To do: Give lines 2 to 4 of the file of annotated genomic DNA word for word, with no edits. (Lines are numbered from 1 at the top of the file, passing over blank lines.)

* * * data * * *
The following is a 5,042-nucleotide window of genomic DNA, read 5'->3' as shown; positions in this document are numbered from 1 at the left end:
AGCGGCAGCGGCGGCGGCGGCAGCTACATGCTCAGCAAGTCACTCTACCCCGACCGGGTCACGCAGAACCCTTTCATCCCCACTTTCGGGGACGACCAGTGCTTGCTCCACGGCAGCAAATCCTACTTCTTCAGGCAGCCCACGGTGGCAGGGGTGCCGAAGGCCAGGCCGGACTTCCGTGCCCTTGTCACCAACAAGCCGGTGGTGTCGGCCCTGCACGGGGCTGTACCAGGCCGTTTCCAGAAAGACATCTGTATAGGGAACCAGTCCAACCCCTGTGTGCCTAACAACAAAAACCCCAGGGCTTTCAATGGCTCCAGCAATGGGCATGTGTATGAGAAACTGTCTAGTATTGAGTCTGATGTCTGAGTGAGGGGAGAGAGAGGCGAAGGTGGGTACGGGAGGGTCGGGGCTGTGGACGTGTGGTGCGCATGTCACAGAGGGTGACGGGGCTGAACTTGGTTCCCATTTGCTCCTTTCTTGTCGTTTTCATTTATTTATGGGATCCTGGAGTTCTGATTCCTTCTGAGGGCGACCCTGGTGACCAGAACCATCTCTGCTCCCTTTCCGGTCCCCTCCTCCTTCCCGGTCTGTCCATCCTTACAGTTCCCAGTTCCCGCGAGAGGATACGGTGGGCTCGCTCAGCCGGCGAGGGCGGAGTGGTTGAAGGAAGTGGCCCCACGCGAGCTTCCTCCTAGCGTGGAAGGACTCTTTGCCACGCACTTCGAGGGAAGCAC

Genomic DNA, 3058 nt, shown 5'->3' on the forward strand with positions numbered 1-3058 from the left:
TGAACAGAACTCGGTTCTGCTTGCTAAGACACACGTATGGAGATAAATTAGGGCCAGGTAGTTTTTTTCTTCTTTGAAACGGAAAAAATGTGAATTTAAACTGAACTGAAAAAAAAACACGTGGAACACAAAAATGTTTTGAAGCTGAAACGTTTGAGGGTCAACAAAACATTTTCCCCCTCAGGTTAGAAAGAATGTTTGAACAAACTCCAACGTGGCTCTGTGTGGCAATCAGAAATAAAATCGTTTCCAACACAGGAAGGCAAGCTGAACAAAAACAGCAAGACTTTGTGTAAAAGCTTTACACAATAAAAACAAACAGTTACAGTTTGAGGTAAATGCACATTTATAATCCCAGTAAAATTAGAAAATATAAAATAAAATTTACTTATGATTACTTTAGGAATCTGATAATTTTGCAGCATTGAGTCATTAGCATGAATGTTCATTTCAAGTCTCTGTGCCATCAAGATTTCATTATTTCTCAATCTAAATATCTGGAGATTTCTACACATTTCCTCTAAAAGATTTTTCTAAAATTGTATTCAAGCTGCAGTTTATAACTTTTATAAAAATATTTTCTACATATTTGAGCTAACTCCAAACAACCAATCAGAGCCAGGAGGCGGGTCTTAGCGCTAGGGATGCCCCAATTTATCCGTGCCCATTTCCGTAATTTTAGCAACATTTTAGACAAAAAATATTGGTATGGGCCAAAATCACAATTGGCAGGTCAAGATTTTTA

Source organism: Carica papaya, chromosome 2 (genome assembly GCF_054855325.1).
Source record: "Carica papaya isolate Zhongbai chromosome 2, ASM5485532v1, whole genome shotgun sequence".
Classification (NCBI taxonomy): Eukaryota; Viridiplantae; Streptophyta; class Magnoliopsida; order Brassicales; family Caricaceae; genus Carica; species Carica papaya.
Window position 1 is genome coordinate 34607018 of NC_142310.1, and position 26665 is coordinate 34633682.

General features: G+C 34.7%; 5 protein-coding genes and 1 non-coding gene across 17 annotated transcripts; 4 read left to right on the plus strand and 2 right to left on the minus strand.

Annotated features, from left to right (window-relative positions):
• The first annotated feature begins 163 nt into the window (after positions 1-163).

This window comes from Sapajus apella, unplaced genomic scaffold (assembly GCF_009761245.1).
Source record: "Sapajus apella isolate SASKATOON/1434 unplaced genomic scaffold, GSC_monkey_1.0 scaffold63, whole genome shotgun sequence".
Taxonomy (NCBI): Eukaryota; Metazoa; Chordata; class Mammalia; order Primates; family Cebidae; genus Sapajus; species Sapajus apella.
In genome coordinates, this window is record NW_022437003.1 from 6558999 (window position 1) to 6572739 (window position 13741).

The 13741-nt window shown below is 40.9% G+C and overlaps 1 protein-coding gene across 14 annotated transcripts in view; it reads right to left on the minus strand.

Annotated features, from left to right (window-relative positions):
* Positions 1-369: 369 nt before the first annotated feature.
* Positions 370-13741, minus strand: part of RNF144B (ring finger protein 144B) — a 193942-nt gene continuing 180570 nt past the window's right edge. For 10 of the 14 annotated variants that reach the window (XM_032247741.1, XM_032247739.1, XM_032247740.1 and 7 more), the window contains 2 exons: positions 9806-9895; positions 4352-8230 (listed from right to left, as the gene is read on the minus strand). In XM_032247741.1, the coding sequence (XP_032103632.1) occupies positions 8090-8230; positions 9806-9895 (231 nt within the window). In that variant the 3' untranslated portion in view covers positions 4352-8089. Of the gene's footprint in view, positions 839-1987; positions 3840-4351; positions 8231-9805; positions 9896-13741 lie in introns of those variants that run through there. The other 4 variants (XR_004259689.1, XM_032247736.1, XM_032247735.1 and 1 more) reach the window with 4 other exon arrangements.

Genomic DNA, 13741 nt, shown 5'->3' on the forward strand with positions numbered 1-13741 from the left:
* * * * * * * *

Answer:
AGCGGCAGCGGCGGCGGCGGCAGCTACATGCTCAGCAAGTCACTCTACCCCGACCGGGTCACGCAGAACCCTTTCATCCCCACTTTCGGGGACGACCAGTGCTTGCTCCACGGCAGCAAATCCTACTTCTTCAGGCAGCCCACGGTGGCAGGGGTGCCGAAGGCCAGGCCGGACTTCCGTGCCCTTGTCACCAACAAGCCGGTGGTGTCGGCCCTGCACGGGGCTGTACCAGGCCGTTTCCAGAAAGACATCTGTATAGGGAACCAGTCCAACCCCTGTGTGCCTAACAACAAAAACCCCAGGGCTTTCAATGGCTCCAGCAATGGGCATGTGTATGAGAAACTGTCTAGTATTGAGTCTGATGTCTGAGTGAGGGGAGAGAGAGGCGAAGGTGGGTACGGGAGGGTCGGGGCTGTGGACGTGTGGTGCGCATGTCACAGAGGGTGACGGGGCTGAACTTGGTTCCCATTTGCTCCTTTCTTGTCGTTTTCATTTATTTATGGGATCCTGGAGTTCTGATTCCTTCTGAGGGCGACCCTGGTGACCAGAACCATCTCTGCTCCCTTTCCGGTCCCCTCCTCCTTCCCGGTCTGTCCATCCTTACAGTTCCCAGTTCCCGCGAGAGGATACGGTGGGCTCGCTCAGCCGGCGAGGGCGGAGTGGTTGAAGGAAGTGGCCCCACGCGAGCTTCCTCCTAGCGTGGAAGGACTCTTTGCCACGCACTTCGAGGGAAGCAC

Genomic DNA, 3058 nt, shown 5'->3' on the forward strand with positions numbered 1-3058 from the left:
TGAACAGAACTCGGTTCTGCTTGCTAAGACACACGTATGGAGATAAATTAGGGCCAGGTAGTTTTTTTCTTCTTTGAAACGGAAAAAATGTGAATTTAAACTGAACTGAAAAAAAAACACGTGGAACACAAAAATGTTTTGAAGCTGAAACGTTTGAGGGTCAACAAAACATTTTCCCCCTCAGGTTAGAAAGAATGTTTGAACAAACTCCAACGTGGCTCTGTGTGGCAATCAGAAATAAAATCGTTTCCAACACAGGAAGGCAAGCTGAACAAAAACAGCAAGACTTTGTGTAAAAGCTTTACACAATAAAAACAAACAGTTACAGTTTGAGGTAAATGCACATTTATAATCCCAGTAAAATTAGAAAATATAAAATAAAATTTACTTATGATTACTTTAGGAATCTGATAATTTTGCAGCATTGAGTCATTAGCATGAATGTTCATTTCAAGTCTCTGTGCCATCAAGATTTCATTATTTCTCAATCTAAATATCTGGAGATTTCTACACATTTCCTCTAAAAGATTTTTCTAAAATTGTATTCAAGCTGCAGTTTATAACTTTTATAAAAATATTTTCTACATATTTGAGCTAACTCCAAACAACCAATCAGAGCCAGGAGGCGGGTCTTAGCGCTAGGGATGCCCCAATTTATCCGTGCCCATTTCCGTAATTTTAGCAACATTTTAGACAAAAAATATTGGTATGGGCCAAAATCACAATTGGCAGGTCAAGATTTTTA